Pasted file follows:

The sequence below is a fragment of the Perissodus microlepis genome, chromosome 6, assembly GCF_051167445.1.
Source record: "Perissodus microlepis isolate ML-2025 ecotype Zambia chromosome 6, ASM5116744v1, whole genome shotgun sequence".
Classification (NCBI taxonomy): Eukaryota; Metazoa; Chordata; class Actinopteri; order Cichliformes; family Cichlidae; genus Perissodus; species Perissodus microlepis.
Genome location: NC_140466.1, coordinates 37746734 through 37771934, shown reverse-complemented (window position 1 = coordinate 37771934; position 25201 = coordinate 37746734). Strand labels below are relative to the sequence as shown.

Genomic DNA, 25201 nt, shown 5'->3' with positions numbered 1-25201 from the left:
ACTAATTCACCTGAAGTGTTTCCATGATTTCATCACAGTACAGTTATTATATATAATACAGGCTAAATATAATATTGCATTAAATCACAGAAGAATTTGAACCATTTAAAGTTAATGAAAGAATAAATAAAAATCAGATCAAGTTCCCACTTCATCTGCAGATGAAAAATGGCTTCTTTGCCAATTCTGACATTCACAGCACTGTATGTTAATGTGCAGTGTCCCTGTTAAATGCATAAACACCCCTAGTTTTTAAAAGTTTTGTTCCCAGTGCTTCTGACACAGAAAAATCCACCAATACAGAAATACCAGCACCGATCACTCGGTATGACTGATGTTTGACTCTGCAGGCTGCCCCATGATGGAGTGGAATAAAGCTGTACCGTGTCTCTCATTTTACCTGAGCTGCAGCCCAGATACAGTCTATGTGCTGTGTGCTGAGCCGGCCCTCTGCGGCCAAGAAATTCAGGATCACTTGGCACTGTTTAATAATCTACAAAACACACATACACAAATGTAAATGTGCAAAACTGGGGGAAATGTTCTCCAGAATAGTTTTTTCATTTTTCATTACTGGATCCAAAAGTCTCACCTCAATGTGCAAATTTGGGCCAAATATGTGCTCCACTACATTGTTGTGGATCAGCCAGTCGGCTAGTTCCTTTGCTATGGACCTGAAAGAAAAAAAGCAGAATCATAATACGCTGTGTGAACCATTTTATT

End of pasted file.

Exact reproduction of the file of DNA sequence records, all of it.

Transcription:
The sequence below is a fragment of the Perissodus microlepis genome, chromosome 6, assembly GCF_051167445.1.
Source record: "Perissodus microlepis isolate ML-2025 ecotype Zambia chromosome 6, ASM5116744v1, whole genome shotgun sequence".
Classification (NCBI taxonomy): Eukaryota; Metazoa; Chordata; class Actinopteri; order Cichliformes; family Cichlidae; genus Perissodus; species Perissodus microlepis.
Genome location: NC_140466.1, coordinates 37746734 through 37771934, shown reverse-complemented (window position 1 = coordinate 37771934; position 25201 = coordinate 37746734). Strand labels below are relative to the sequence as shown.

Genomic DNA, 25201 nt, shown 5'->3' with positions numbered 1-25201 from the left:
ACTAATTCACCTGAAGTGTTTCCATGATTTCATCACAGTACAGTTATTATATATAATACAGGCTAAATATAATATTGCATTAAATCACAGAAGAATTTGAACCATTTAAAGTTAATGAAAGAATAAATAAAAATCAGATCAAGTTCCCACTTCATCTGCAGATGAAAAATGGCTTCTTTGCCAATTCTGACATTCACAGCACTGTATGTTAATGTGCAGTGTCCCTGTTAAATGCATAAACACCCCTAGTTTTTAAAAGTTTTGTTCCCAGTGCTTCTGACACAGAAAAATCCACCAATACAGAAATACCAGCACCGATCACTCGGTATGACTGATGTTTGACTCTGCAGGCTGCCCCATGATGGAGTGGAATAAAGCTGTACCGTGTCTCTCATTTTACCTGAGCTGCAGCCCAGATACAGTCTATGTGCTGTGTGCTGAGCCGGCCCTCTGCGGCCAAGAAATTCAGGATCACTTGGCACTGTTTAATAATCTACAAAACACACATACACAAATGTAAATGTGCAAAACTGGGGGAAATGTTCTCCAGAATAGTTTTTTCATTTTTCATTACTGGATCCAAAAGTCTCACCTCAATGTGCAAATTTGGGCCAAATATGTGCTCCACTACATTGTTGTGGATCAGCCAGTCGGCTAGTTCCTTTGCTATGGACCTGAAAGAAAAAAAGCAGAATCATAATACGCTGTGTGAACCATTTTATT